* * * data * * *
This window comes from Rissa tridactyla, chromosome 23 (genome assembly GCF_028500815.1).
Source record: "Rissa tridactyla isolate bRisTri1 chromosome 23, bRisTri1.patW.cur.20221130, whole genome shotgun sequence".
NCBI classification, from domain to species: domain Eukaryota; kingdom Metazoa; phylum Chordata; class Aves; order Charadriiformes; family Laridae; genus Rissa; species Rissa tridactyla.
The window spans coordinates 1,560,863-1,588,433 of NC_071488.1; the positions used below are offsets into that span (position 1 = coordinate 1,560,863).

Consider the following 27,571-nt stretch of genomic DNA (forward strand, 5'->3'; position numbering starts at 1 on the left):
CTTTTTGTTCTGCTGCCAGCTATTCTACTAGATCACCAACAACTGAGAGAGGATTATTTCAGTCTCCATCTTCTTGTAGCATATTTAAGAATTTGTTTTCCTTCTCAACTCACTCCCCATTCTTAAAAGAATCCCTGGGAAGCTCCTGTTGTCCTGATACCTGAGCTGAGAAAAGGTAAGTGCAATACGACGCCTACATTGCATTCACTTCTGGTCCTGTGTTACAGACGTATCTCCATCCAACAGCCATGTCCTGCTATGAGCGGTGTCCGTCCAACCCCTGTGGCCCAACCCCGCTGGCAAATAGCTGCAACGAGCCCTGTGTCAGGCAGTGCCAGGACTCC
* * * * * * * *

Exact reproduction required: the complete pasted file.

This window comes from Rissa tridactyla, chromosome 23 (genome assembly GCF_028500815.1).
Source record: "Rissa tridactyla isolate bRisTri1 chromosome 23, bRisTri1.patW.cur.20221130, whole genome shotgun sequence".
NCBI classification, from domain to species: domain Eukaryota; kingdom Metazoa; phylum Chordata; class Aves; order Charadriiformes; family Laridae; genus Rissa; species Rissa tridactyla.
The window spans coordinates 1,560,863-1,588,433 of NC_071488.1; the positions used below are offsets into that span (position 1 = coordinate 1,560,863).

Consider the following 27,571-nt stretch of genomic DNA (forward strand, 5'->3'; position numbering starts at 1 on the left):
CTTTTTGTTCTGCTGCCAGCTATTCTACTAGATCACCAACAACTGAGAGAGGATTATTTCAGTCTCCATCTTCTTGTAGCATATTTAAGAATTTGTTTTCCTTCTCAACTCACTCCCCATTCTTAAAAGAATCCCTGGGAAGCTCCTGTTGTCCTGATACCTGAGCTGAGAAAAGGTAAGTGCAATACGACGCCTACATTGCATTCACTTCTGGTCCTGTGTTACAGACGTATCTCCATCCAACAGCCATGTCCTGCTATGAGCGGTGTCCGTCCAACCCCTGTGGCCCAACCCCGCTGGCAAATAGCTGCAACGAGCCCTGTGTCAGGCAGTGCCAGGACTCC